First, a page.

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A lot or a little?
The parents' guide to what's in this movie.
What parents need to know
Parents need to know that Twins is a low-key, slightly dated '80s comedy directed by Ivan Reitman. It offers some positive messages about family bonds. There are some fights and more than a few guns, and in several instances small amounts of blood are shown. Adults kiss, and sex is clearly implied, including an adulterous affair, but nothing more than kissing in bed is shown. We briefly see a topless photo in a magazine. Strong language mostly consists of "s--t" and "ass" and variations on each.
What's the story?
Genetically engineered to be a perfect physical, intellectual, and spiritual human, Julius (Arnold Schwarzenegger) grew up on an isolated tropical island with only his mentor for companionship. Everything he knows about the rest of the world comes from books. Now 35, he learns that he has a fraternal twin and decides to leave the island, find his long-lost brother, and finally learn what it is to have a family. When he does meet Vincent (Danny DeVito), Julius is undaunted by their differences and by Vincent's shady past. As the two get to know each other, they learn more surprises about their parents and decide to hit the road to find out who's been lying about their past all these years -- and why.
Is it any good?
The premise of TWINS, uniting long-lost brothers who are complete opposites, can appeal to any age, and when it was released in theaters it was a big hit. But with an all-adult cast in adult situations, its appeal to today's kids and teens is limited. Fans of the Terminator will enjoy seeing Schwarzenegger play the innocent, which he does creditably. DeVito is as lovably irascible as ever. The story's a bit predictable, but director Reitman brings a slight skew to the proceedings that give this mismatched-buddy story fresh appeal.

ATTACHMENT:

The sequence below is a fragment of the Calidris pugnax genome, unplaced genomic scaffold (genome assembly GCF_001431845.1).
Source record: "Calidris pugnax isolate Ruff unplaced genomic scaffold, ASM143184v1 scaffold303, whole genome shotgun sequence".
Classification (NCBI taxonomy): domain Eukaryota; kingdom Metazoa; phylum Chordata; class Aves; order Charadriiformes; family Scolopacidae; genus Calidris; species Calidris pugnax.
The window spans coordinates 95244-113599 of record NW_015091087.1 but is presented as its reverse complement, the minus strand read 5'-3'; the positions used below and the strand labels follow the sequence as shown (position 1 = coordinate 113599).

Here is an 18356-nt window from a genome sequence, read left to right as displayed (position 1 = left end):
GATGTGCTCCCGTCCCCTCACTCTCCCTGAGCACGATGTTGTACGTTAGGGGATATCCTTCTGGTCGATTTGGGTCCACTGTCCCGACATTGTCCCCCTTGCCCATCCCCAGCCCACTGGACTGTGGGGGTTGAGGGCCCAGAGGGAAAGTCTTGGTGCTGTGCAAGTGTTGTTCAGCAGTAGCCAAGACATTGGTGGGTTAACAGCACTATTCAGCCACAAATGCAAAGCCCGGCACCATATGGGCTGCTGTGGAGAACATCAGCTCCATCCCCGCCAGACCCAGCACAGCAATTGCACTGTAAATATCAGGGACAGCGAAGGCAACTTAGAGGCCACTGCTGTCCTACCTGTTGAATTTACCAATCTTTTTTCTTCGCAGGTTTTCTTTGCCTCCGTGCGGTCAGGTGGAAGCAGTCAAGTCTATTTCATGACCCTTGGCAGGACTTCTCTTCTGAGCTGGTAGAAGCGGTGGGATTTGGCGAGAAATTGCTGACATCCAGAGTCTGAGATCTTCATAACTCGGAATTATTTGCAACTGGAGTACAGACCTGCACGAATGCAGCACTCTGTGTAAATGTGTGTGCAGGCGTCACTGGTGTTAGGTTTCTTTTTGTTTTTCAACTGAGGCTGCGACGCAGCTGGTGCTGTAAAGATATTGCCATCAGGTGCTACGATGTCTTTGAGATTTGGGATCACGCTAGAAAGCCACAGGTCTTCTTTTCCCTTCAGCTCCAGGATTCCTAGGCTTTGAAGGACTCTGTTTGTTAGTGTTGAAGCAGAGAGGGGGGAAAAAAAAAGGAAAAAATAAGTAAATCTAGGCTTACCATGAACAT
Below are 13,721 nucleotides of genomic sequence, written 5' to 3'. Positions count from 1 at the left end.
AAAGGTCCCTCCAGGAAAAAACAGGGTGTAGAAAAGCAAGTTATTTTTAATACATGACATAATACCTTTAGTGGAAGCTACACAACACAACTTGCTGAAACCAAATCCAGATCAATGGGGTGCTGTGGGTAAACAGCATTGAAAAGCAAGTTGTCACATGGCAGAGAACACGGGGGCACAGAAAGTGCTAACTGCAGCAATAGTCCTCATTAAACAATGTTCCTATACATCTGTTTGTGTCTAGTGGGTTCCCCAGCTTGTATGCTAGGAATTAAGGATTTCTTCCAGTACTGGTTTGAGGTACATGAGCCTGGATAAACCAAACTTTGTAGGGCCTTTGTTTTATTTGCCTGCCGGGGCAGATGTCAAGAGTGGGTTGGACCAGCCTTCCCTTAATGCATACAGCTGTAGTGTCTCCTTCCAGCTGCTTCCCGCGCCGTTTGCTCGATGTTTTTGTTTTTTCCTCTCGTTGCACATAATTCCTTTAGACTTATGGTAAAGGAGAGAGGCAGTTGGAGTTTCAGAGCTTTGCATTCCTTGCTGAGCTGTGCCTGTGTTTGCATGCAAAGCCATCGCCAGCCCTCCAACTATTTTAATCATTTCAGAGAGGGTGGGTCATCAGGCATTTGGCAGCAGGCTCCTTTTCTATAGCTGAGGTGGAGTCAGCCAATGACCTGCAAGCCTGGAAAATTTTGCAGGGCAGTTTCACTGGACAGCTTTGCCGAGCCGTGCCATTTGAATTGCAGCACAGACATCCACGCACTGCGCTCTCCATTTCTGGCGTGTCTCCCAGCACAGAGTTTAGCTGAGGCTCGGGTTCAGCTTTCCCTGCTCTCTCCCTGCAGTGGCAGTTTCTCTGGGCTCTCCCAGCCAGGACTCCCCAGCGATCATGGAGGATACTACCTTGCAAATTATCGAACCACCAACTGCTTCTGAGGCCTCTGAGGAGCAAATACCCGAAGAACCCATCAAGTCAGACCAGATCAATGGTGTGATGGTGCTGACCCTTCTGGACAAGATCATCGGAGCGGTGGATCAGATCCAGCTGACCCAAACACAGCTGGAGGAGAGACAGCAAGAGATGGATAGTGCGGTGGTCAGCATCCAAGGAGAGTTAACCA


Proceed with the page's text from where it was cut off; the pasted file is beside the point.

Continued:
There are a few mild laughs here and there, but if feels like Reitman was unsure whether to play the violence for laughs or not, with the result being that most of the physical jokes don't land. Twins is a mildly entertaining choice for older kids who can handle some strong language and small amounts of blood, but if you're looking for belly laughs, keep looking.
Talk to your kids about ...
Families can talk about favorite buddy movies. What are some other movies you've seen where people who are opposites learn to get along and even love each other? How does this movie compare?
Sometimes Julius and Vincent seem to have a psychic connection. Do you think that's a real thing, especially with twins? Have you ever felt that kind of connection with someone?
What is the bond between siblings? What makes it so special? If you have siblings, how would you describe your bond?
Themes & Topics
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Common Sense Media's unbiased ratings are created by expert reviewers and aren't influenced by the product's creators or by any of our funders, affiliates, or partners.